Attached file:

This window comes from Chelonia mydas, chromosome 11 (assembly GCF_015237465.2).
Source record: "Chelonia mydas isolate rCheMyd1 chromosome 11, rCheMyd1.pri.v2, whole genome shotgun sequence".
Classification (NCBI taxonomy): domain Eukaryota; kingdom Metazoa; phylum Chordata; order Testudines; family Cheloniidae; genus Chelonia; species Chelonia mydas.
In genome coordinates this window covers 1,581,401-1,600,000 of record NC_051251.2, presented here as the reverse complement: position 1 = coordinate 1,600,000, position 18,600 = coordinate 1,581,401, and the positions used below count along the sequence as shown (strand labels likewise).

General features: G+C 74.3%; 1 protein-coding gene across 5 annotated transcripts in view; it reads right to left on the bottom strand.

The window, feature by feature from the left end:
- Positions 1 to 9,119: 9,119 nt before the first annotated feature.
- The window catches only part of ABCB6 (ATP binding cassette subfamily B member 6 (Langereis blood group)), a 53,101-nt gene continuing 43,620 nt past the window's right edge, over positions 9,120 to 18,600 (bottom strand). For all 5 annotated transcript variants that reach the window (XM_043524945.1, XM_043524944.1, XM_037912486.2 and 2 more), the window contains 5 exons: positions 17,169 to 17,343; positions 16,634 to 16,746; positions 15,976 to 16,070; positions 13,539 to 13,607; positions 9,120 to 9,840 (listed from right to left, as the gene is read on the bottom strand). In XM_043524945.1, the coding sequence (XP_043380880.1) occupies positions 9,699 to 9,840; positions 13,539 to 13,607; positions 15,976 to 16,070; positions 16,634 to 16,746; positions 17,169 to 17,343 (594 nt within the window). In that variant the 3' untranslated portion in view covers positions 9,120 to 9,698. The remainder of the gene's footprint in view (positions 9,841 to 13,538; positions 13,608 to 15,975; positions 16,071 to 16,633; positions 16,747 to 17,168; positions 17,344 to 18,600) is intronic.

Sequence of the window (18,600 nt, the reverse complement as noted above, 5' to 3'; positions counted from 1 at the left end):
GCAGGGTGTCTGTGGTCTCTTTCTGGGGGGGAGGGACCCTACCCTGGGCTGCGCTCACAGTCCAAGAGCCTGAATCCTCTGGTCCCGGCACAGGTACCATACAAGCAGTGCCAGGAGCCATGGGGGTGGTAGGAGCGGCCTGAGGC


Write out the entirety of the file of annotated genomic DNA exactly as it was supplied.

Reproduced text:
This window comes from Chelonia mydas, chromosome 11 (assembly GCF_015237465.2).
Source record: "Chelonia mydas isolate rCheMyd1 chromosome 11, rCheMyd1.pri.v2, whole genome shotgun sequence".
Classification (NCBI taxonomy): domain Eukaryota; kingdom Metazoa; phylum Chordata; order Testudines; family Cheloniidae; genus Chelonia; species Chelonia mydas.
In genome coordinates this window covers 1,581,401-1,600,000 of record NC_051251.2, presented here as the reverse complement: position 1 = coordinate 1,600,000, position 18,600 = coordinate 1,581,401, and the positions used below count along the sequence as shown (strand labels likewise).

General features: G+C 74.3%; 1 protein-coding gene across 5 annotated transcripts in view; it reads right to left on the bottom strand.

The window, feature by feature from the left end:
- Positions 1 to 9,119: 9,119 nt before the first annotated feature.
- The window catches only part of ABCB6 (ATP binding cassette subfamily B member 6 (Langereis blood group)), a 53,101-nt gene continuing 43,620 nt past the window's right edge, over positions 9,120 to 18,600 (bottom strand). For all 5 annotated transcript variants that reach the window (XM_043524945.1, XM_043524944.1, XM_037912486.2 and 2 more), the window contains 5 exons: positions 17,169 to 17,343; positions 16,634 to 16,746; positions 15,976 to 16,070; positions 13,539 to 13,607; positions 9,120 to 9,840 (listed from right to left, as the gene is read on the bottom strand). In XM_043524945.1, the coding sequence (XP_043380880.1) occupies positions 9,699 to 9,840; positions 13,539 to 13,607; positions 15,976 to 16,070; positions 16,634 to 16,746; positions 17,169 to 17,343 (594 nt within the window). In that variant the 3' untranslated portion in view covers positions 9,120 to 9,698. The remainder of the gene's footprint in view (positions 9,841 to 13,538; positions 13,608 to 15,975; positions 16,071 to 16,633; positions 16,747 to 17,168; positions 17,344 to 18,600) is intronic.

Sequence of the window (18,600 nt, the reverse complement as noted above, 5' to 3'; positions counted from 1 at the left end):
GCAGGGTGTCTGTGGTCTCTTTCTGGGGGGGAGGGACCCTACCCTGGGCTGCGCTCACAGTCCAAGAGCCTGAATCCTCTGGTCCCGGCACAGGTACCATACAAGCAGTGCCAGGAGCCATGGGGGTGGTAGGAGCGGCCTGAGGC